Story written by Sgt. Ken Scar
From the 7th Mobile Public Affairs Detachment
The Department of Defense estimates that 22 percent of all combat casualties from Operation Enduring Freedom are brain injuries. Of those, the majority are mild traumatic brain injuries (MTBIs). Victims of MTBIs don’t have the extreme symptoms of the more serious TBI, but even mild damage to the brain can last a lifetime.
Fortunately, sufferers of MTBI have an excellent chance at making a full recovery if the injury is treated properly within the first 72 hours, so treating MTBI has become increasingly important to health care professionals in the field.
The medical treatment facility at Forward Operating Base Sharana now has a posh new facility to treat those casualties during the most crucial time in their recovery, the first 24 hours.
“Within the first 24 hours is when the brain is going to heal the most, so we’ve tried to give them a simple place that’s quiet to sleep,” said U.S. Army Staff Sgt. Laura Camacho, the non-commisioned officer-in-charge of the facility. “The brain is healing when they’re sleeping. If they’re thinking, reading, writing, playing a computer game – the brain is working. We don’t want any stimulation – just stillness. I hate to say it, but we almost offer a spa-like retreat.”
Comacho explains the careful planning put into every detail of the new facility as she leads a tour through the immaculate rooms of the center, all simply decorated with comfortable beds and chairs, dimly lit with strings of Christmas lights, and walls painted with a muted burnt umber color which, she explains, helps to prevent headaches.
Creating this refuge for injured soldiers has been a labor of love for the soldiers of Company C, 122nd Aviation Support Battalion, Task Force Blackhawk, who currently operate the Sharana Medical Treatment Facility.
“Our soldiers have worked really hard to make this place better than when we received it,” said Staff Sgt. Lucas White, of Coffeyville, Kan., who is the NCOIC of the Sharana MTF. “There was nothing wrong with how we received it, but you always want to make a mark where you’ve been.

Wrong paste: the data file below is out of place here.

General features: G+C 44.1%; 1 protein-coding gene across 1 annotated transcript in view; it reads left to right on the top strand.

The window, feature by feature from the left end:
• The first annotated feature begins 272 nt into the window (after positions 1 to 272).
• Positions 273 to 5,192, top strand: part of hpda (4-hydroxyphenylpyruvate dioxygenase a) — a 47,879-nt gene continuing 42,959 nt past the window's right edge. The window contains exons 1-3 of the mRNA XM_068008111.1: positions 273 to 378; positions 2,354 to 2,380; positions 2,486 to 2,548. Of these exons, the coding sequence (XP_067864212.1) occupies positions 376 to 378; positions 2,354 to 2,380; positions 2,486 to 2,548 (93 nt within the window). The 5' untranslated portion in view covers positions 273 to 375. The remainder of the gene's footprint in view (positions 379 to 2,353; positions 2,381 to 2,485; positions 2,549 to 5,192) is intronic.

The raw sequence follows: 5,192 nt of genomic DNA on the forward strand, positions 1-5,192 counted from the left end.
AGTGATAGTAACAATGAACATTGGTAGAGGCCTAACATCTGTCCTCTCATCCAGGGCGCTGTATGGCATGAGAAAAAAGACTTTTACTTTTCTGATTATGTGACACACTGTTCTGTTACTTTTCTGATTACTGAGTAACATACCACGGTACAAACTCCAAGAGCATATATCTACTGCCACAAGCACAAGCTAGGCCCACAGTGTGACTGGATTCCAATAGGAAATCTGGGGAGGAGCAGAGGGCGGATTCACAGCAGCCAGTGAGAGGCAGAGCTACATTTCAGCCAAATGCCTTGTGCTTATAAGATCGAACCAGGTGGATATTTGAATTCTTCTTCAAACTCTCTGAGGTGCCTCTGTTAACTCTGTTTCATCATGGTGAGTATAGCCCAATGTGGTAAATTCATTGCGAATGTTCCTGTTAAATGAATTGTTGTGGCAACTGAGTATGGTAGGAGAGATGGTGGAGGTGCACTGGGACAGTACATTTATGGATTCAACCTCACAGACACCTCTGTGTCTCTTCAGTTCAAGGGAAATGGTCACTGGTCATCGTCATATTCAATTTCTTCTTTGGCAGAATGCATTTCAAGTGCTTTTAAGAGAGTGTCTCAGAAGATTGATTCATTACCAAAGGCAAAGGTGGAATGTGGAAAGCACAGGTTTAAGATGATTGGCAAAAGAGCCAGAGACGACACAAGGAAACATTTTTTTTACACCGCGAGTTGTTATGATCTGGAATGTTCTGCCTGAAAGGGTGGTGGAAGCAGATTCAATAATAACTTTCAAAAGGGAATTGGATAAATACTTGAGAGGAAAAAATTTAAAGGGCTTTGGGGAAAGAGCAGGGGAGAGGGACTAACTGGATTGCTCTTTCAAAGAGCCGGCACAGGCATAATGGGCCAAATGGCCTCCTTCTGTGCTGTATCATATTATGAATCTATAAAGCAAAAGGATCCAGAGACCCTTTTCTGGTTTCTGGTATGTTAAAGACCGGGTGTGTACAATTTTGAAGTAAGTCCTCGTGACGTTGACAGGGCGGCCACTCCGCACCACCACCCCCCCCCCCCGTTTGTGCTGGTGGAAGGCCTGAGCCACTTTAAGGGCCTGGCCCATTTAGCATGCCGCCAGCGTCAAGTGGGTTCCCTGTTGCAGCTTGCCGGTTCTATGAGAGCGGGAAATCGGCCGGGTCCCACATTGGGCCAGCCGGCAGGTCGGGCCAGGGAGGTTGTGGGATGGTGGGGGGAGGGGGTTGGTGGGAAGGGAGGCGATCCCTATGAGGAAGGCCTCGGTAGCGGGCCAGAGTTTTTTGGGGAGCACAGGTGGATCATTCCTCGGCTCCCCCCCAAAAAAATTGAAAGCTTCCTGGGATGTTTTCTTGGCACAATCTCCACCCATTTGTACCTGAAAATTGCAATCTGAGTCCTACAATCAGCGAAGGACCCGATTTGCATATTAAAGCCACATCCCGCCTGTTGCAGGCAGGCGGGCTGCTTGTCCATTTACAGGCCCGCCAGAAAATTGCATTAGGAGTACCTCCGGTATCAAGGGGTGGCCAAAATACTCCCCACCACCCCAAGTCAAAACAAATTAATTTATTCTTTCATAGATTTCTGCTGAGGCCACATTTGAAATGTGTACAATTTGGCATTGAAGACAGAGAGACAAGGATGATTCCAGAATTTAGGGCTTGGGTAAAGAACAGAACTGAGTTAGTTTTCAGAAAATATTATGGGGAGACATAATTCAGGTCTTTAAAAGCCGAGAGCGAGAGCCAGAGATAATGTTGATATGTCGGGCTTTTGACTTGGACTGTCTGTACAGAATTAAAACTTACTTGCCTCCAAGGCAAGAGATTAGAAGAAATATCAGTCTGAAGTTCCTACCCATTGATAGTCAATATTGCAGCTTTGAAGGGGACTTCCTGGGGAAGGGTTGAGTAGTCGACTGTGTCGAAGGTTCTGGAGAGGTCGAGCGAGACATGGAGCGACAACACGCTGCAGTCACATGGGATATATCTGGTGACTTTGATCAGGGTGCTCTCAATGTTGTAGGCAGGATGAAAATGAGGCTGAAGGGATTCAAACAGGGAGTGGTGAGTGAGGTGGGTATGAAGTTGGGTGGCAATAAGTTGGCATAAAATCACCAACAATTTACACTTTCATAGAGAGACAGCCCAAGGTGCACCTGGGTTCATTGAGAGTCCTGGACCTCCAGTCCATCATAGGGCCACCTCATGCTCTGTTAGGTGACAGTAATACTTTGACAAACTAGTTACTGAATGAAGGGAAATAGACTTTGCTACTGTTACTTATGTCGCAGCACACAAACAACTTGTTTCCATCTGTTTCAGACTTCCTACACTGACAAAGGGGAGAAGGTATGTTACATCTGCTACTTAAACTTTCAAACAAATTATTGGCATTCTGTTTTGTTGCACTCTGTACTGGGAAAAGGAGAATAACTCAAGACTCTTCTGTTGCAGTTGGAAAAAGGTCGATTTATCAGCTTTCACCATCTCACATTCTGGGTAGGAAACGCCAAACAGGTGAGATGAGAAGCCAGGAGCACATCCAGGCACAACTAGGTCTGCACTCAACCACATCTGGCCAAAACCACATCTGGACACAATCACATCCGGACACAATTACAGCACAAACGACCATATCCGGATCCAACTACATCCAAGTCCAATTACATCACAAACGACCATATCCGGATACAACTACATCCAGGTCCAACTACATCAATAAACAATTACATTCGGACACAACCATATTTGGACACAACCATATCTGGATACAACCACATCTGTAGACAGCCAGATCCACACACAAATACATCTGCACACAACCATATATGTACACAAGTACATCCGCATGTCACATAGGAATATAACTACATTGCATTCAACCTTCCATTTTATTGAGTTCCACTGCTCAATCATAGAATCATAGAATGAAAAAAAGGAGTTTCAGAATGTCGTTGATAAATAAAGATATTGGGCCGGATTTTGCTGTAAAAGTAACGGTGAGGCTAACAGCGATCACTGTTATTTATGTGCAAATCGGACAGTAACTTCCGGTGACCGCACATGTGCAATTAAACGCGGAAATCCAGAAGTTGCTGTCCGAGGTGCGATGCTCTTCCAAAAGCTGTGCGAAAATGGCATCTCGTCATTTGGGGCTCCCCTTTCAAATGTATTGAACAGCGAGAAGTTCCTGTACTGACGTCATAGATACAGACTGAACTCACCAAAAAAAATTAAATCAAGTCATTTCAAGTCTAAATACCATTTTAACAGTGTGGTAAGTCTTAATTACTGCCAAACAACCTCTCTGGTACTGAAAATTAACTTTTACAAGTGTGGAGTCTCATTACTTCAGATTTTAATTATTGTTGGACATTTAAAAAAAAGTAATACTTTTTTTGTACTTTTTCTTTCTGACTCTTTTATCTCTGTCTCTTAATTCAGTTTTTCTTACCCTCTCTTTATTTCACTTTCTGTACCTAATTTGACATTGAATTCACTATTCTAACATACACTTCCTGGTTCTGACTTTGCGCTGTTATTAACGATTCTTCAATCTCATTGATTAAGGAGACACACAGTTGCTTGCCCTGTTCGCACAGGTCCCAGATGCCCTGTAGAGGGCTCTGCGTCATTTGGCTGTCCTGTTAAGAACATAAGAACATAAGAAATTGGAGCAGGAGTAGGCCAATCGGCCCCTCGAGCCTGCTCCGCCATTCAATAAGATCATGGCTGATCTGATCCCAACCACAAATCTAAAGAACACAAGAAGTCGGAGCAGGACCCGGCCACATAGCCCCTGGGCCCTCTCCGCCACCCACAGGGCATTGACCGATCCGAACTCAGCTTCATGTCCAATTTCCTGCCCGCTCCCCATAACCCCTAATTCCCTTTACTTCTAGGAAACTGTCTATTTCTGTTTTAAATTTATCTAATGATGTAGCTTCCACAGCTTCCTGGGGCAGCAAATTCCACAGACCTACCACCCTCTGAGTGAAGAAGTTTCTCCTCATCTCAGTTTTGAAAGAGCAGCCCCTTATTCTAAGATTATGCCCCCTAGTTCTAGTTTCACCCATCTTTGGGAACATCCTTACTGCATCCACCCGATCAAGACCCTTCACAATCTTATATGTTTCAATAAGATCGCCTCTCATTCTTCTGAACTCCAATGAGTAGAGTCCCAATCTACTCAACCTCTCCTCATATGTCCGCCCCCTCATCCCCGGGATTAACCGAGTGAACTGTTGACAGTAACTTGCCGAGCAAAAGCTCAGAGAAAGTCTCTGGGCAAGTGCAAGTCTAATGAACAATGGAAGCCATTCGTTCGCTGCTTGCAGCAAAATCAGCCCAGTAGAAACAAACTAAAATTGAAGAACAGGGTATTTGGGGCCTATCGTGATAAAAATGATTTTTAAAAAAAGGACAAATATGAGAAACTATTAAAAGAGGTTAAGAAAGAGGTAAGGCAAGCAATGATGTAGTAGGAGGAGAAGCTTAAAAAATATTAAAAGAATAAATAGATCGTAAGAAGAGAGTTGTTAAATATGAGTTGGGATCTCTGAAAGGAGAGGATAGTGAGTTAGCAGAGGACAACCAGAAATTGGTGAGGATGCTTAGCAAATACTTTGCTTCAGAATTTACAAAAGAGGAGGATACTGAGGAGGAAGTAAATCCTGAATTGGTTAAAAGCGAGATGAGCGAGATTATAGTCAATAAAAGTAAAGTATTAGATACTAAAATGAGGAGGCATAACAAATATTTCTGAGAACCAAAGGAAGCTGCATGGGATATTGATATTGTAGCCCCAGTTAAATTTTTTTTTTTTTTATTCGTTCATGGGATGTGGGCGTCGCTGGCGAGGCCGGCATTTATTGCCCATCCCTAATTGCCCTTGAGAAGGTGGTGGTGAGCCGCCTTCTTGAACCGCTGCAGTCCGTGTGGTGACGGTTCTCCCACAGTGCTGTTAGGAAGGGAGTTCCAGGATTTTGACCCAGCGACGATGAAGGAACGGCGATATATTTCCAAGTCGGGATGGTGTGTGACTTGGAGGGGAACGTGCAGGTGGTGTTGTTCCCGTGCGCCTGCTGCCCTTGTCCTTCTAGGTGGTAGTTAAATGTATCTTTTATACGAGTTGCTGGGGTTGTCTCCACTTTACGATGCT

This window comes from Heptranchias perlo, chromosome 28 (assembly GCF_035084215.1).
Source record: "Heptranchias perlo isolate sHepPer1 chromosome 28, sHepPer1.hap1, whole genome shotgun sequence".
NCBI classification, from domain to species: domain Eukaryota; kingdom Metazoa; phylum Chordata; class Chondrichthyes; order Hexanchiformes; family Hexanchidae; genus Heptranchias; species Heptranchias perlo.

“We’ve seen approximately 140 MTBI’s since we’ve been here,” he said, noting that the unit is about nine months into their one-year deployment. “We return the large majority of them to duty after 72 hours.”
“83 percent are returned to duty,” said Comacho. “We are giving them the best place we can to recover, and that’s pretty important.”
The new facility is a vast improvement from the last building they used, which was the typical FOB plywood structure with no separate rooms and little temperature control, Comacho said. The new MTBI recovery center has separate, centrally heated and cooled accommodations for up to 10 patients.
“This is a huge, huge improvement because if you don’t give them a comfortable environment, they’ll do whatever it takes to get out of here,” Comacho added. “They may not be 100 percent, but tell you that they are because they just want to get out. With this place, they’ll wait until they are well and we feel good letting them go.”
“Now we can provide a nice, quiet, comfortable environment that will allow their brain to rest,” said Capt. Cindy Dean, from Fort Belvoir, Va., the officer in-charge of the new center.
“It’s so inclusive and comfortable in here sometimes it’s hard to walk outside into the light,” she added, laughing.
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